Whitewashed Egoism

David Kaspar skewers Der Spiegel in his posting about their recent article comparing bloggers to real journalists. I wouldn’t claim that bloggers are generally writing in the public interest, but it’s clear that neither are all the people claiming the label “journalist.” Getting paid by a big corporation to grovel to politicians and churn out superficial, thinly researched sensationalism is not necessarily in the public interest.

Many bloggers simply parrot political propaganda or just want to write profanity in public, like graffiti artists. However, there is really no excuse for the de facto classification of blogging as inferior to traditional journalism. Traditional journalism started out, some 300-400 years ago, much like bloggers have today: It was a mix of polemics, observations, gossip, advertising, personal experiences, and fiction.

Somehow, once it reached the 20th century, did journalism magically transform into a “profession” requiring 4-6 years of college in order to promote “the public agenda” in perfectly objective, scientific descriptions of unquestionable accuracy and precision? I don’t think so.

Modern journalists have become arrogant and myopic about their craft. They believe there is something inherently virtuous about what they do because someone pays them to do it. They believe that their words are categorically fair and objective because they quote “both” sides of an argument. They believe they are performing a public service, like a fourth arm of government, when they publish “leaks” and quote “anonymous sources,” even if those leaks directly benefit government agencies. They believe they are “informing the public” by quoting a politician or spokesman as the sole source for a story. They believe they are supporting the local economy by doing “news” stories promoting wonderful new business developments and acquisitions.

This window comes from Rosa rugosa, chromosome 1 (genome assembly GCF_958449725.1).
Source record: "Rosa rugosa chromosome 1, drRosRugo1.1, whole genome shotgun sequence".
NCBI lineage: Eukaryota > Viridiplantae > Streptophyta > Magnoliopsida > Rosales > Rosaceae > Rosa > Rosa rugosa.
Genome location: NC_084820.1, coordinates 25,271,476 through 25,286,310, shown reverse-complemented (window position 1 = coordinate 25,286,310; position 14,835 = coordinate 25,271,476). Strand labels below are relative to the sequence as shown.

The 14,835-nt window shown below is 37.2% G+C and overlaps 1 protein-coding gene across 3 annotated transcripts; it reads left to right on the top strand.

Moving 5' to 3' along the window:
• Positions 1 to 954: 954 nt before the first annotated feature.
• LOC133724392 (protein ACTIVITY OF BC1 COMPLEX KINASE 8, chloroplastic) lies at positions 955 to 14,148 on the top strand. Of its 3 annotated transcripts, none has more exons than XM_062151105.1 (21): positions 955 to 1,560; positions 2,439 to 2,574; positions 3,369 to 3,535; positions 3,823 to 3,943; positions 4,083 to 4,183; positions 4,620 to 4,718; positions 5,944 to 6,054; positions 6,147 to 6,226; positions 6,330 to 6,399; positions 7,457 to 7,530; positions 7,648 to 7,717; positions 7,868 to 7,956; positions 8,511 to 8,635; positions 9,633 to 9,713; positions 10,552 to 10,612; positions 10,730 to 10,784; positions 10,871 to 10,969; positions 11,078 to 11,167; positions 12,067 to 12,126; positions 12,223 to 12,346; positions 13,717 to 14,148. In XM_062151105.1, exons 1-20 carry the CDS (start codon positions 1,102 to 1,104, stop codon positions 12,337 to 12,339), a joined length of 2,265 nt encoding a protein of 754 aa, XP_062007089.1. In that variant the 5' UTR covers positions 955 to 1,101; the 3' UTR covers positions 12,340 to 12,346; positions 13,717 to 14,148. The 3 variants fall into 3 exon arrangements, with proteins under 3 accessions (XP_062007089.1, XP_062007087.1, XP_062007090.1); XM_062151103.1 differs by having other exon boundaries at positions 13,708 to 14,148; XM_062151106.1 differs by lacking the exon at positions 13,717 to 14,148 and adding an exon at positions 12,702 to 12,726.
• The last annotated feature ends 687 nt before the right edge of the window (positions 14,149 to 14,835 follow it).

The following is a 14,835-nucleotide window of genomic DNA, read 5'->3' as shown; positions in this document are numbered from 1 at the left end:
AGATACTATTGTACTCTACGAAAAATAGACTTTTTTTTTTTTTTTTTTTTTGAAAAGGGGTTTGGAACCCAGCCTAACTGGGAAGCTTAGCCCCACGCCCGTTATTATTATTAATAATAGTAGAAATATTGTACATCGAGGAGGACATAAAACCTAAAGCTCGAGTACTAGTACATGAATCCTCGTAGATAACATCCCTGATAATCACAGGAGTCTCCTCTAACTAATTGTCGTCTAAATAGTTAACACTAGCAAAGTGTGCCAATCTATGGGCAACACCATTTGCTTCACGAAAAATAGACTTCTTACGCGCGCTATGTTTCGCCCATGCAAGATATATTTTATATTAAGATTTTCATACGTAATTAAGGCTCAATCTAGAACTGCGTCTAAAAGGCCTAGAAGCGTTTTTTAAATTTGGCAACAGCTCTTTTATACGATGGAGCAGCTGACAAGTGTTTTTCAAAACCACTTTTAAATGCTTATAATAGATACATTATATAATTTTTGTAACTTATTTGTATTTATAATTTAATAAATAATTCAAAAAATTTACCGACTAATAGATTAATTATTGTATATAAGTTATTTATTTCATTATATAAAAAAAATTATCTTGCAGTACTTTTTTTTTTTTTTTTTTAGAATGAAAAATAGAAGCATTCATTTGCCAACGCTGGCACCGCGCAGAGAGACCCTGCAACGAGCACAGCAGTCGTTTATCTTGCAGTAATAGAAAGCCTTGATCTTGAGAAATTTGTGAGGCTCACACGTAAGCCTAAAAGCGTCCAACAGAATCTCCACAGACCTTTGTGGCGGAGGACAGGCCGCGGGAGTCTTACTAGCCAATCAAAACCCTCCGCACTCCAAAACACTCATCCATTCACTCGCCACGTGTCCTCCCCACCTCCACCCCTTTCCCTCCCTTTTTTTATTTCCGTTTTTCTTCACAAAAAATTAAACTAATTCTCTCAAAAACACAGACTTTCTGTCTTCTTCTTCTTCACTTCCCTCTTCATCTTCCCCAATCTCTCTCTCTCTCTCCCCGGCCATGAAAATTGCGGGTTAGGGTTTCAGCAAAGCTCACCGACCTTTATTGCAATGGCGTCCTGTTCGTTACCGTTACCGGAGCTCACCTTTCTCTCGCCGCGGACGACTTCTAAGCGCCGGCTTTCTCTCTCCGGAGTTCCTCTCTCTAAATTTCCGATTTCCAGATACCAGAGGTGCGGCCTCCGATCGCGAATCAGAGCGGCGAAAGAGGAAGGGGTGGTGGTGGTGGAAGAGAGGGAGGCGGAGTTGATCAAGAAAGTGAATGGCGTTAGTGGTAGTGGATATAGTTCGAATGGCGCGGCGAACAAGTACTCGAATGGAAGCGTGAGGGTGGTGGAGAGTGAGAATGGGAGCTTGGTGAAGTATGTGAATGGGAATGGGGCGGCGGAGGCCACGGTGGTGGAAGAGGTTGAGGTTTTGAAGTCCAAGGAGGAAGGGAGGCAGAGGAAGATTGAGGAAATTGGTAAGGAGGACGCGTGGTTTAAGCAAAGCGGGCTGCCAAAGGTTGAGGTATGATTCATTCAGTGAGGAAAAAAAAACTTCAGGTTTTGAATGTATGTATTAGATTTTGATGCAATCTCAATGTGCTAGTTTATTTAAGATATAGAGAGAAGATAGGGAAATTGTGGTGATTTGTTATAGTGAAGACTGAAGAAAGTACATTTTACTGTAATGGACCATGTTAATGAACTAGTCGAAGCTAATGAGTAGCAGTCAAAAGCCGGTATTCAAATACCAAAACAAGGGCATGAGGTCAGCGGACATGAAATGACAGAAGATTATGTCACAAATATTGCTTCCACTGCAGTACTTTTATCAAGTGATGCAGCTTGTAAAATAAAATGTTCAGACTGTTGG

If journalists really wanted to be accountable, they could be; but they like being free of moral constraints, so they pay for it by appearing to be mercenary. This is at the heart of the blogger/journalist debate: The web-enabled public doesn’t see any real difference in objectivity between them, and they enjoy reading bloggers’ unvarnished opinions over journalists’ whitewashed pretense (Matt 23:27-28).

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